Tamara
Look for the crazy tomato lady, coming soon to a parking lot near you.

Sun-Dried Tomatoes
Line a baking sheet with parchment paper, slice tomatoes thinly and put the tray on the dashboard of a car sitting in the sun. Check them daily and remove them when they are thoroughly dried out and hard. They can be stored in a jar or plastic bag and used when recipes call for dried tomatoes.
Zora
The best of these types of books I've browsed. While the author admits that any of these things you wish to do -- garden, raise poultry, raise fiber animals -- would need at least one book (and a local expert to mentor you), actually this one book could get you started pretty well.

Cons: a little too much explanation of why you'd want to grow your own food, and some of it utter speculation rather than based on footnotable science, and not enough of a bibliography or "for further reading" section
...more
Melanie
Homegrown & Handmade
A practical Guide to More Self-Reliant living
Deborah Niemann
Published by New Society Publishers

This book starts with a 25 page introduction, valuable information on the whys of eating homegrown. From the Health stance, nutrition differences, the quality of the food, and its sustainability. In addition, she touches on the frugalness of eating home grown and finding pride in ones work. Very good information on chemicals and how much of the food we eat today is extremely unh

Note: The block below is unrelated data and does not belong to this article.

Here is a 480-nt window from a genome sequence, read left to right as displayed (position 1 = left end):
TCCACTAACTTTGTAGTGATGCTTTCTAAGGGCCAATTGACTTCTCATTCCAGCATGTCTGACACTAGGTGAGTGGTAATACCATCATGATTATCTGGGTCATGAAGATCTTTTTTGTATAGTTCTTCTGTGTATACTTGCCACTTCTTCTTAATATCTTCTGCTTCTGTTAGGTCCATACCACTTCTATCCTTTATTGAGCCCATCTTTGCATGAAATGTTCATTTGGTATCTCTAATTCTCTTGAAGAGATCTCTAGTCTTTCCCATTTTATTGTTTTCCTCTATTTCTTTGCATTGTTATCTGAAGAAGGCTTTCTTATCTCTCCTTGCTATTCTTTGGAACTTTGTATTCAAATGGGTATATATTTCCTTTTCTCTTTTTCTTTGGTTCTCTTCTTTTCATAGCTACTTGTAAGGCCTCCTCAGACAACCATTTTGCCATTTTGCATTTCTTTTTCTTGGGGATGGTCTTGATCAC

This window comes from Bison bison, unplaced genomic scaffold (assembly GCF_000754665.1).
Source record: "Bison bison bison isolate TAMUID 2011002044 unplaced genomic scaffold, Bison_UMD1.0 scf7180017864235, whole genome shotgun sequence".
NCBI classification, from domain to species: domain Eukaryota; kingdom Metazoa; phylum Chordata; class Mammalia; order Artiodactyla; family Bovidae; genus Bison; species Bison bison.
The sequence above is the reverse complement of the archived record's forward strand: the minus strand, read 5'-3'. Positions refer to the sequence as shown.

...more
Jessica Buike
If you've ever considered participating in modern homesteading, this is the book for you! It would also be good for those who want to know more about: food gardening (urban or rural), raising chickens (some cities now allow them), and working with livestock (which has to be rural for the most part).
I wanted to read it because my husband and I have always wished we could live in a cohousing community, which is similar to a homestead except it is multiple families and generations living in a sust
...more
Shelly
This book is good for some serious details on a few things, but not great for those of us who are half in already. Having a .19 acre lot with chickens and a garden already, the vast amount of detail on larger animals (goats, sheep etc.) was a bit much and a bit frustrating for those of us who can't just up and buy a ton of land. Good information, but a few different levels of homesteading would have been nice and MUCH more on homemade things would have been great.